At first glance, Drop 7 would appear to be just another tile-matching game. While this puzzler does involve placing tiles in such a way that it and others might disappear, it is completely set apart from the large crowd of lookalikes. Whether you like the somewhat mindless fun matching 3 or not, the things that make this game so unique might just win you over.
Originally developed by Area/Code Entertainment, the Drop 7 now carries the Zynga brand name along with the team that created it. Unlike other titles stamped with that little red dog, this one isn’t hampered by microtransactions or unnecessary social hooks. It’s three bucks, which seems steep for such a straight-forward puzzle game with so little flair, but the price of admission is worth it, if you like a good challenge
Demanding much more of your brain than most of it’s kin, the game asks players to drop number numbered circles onto a grid, one at a time, attempting to place the tile in a spot where either the row or the column it lands in will then have the number of tiles in it that matches the one in the bubble. For instance, if you’re given a four, you’ll want to try and drop it in a place where it can land fourth from the bottom of the screen or touch a group of only three sequential tiles of any sort in the same horizontal line. As difficult as Drop 7 is to explain, it’s far more difficult to master.
As I’m sure anyone who is aware of their existence knows, the people at Adult Swim are a little off their rocker. Their zany rapport shines through in the games they pump out as well. GameWoof reviewed their title Robot Unicorn Attack recently, but this title, Super Monsters Ate My Condo, may not only be even weirder than Robot Unicorn Attack, but so insanely fun, you’ll find yourself a glutton for it.
Super Monsters Ate My Condo is a sequel game to the Adult Swim game Monsters Ate My Condo, which is also available on Google Play for 99 cents. The joint effort by game studio Pik Pok and Adult Swim is a merciless fast paced match 3 style game where different colored condos and other assorted objects fall from the sky in a Condo Tower while two lovable looking but menacing mutants approach from each side hungering for their color of condo. Players have a set amount of time to score a bajillion points (or complete whatever goals for that level) before the building completely implodes and quite literally, the fat lady sings. No, for real, at the end of the level, a voluptuous women in full Viking gear sings her best opera ballad. Joining her is your game’s “MC”, a rather manly looking finger done up in Geisha make up. Because, you know, that’s a thing…
Over the years we’ve all been indoctrinated in to thinking we know how games work, and most of the time we’re right. Can you really say that one racing game controls radically differently than the last one? Steer left and right to go in the direction you want. Press button to go forwards. We’ve become accustomed to a certain way of doing things in games that they just seem natural.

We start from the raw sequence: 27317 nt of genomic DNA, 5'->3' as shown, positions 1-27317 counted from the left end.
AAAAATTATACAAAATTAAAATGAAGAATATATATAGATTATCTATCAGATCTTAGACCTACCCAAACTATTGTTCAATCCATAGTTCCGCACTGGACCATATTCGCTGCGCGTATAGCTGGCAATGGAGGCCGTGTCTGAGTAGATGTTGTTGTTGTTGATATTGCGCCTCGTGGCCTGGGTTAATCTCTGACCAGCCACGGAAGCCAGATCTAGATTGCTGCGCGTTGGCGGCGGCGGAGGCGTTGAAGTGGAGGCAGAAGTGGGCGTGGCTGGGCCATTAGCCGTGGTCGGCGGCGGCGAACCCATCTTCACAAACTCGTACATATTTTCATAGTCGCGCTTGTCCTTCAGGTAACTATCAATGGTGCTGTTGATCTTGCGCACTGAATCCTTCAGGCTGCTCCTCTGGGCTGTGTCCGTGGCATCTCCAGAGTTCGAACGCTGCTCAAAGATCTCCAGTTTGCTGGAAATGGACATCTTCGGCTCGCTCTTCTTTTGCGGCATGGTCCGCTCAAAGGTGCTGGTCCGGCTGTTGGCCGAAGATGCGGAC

Once Mario 64 cracked the 3d platformer, no one messed with the formula, and when Medal of Honor appeared on the scene, it laid down the rules for twin stick FPS’s, which have stayed intact to this day. So when a game type so entrenched in popular gaming as the match-three puzzle, is rejigged the way that the brilliantly titled (and search engine unfriendly) 10000000 does it, the new spin on the genre had better be worth breaking from what we’re used to, or risk alienating it’s audience.
Eighty Eight Games’ first foray in to the games market distinguishes itself immediately with the retro styled graphics. I don’t mean cute enhanced fake 16-bit cartoony sprites or even the sparse pixel art of a Mega Man. 10000000 goes all the way back to something akin to what you would find on an old Atari console. It challenges you to like it from the outset, and if you’re not open to the ultra blocky art style then you may be turned off enough not to experience the game. If however you’re like me and grew up on the likes of Pitfall and Jet Set Willy (yup, that’s a real game) you’ll get that tingle of nostalgia as the chirpy chiptunes kick in and your character jumps out of bed with a digital “boing.”
It’s not difficult to find a good match-three game these days. Every mobile marketplace is flush with different iterations on the theme, some keeping it simple and streamlined and others adding on additional systems to give the endless puzzle more purpose. Dungeon Raid takes the latter approach and does it’s best to enable the mind to run away on a fantasy RPG adventure while the finger drags across groups of identical tiles to delete them.
Although initially compelling me to strategically match tiles for hours at a time, the addiction to random items and upgrades eventually abated, revealing a somewhat broken system that required more time investment to see than necessary. Okay, that sounded really negative. I had fun with a lot of Dungeon Raid, I really did, but once I started to peek behind the curtain, I didn’t like what I found.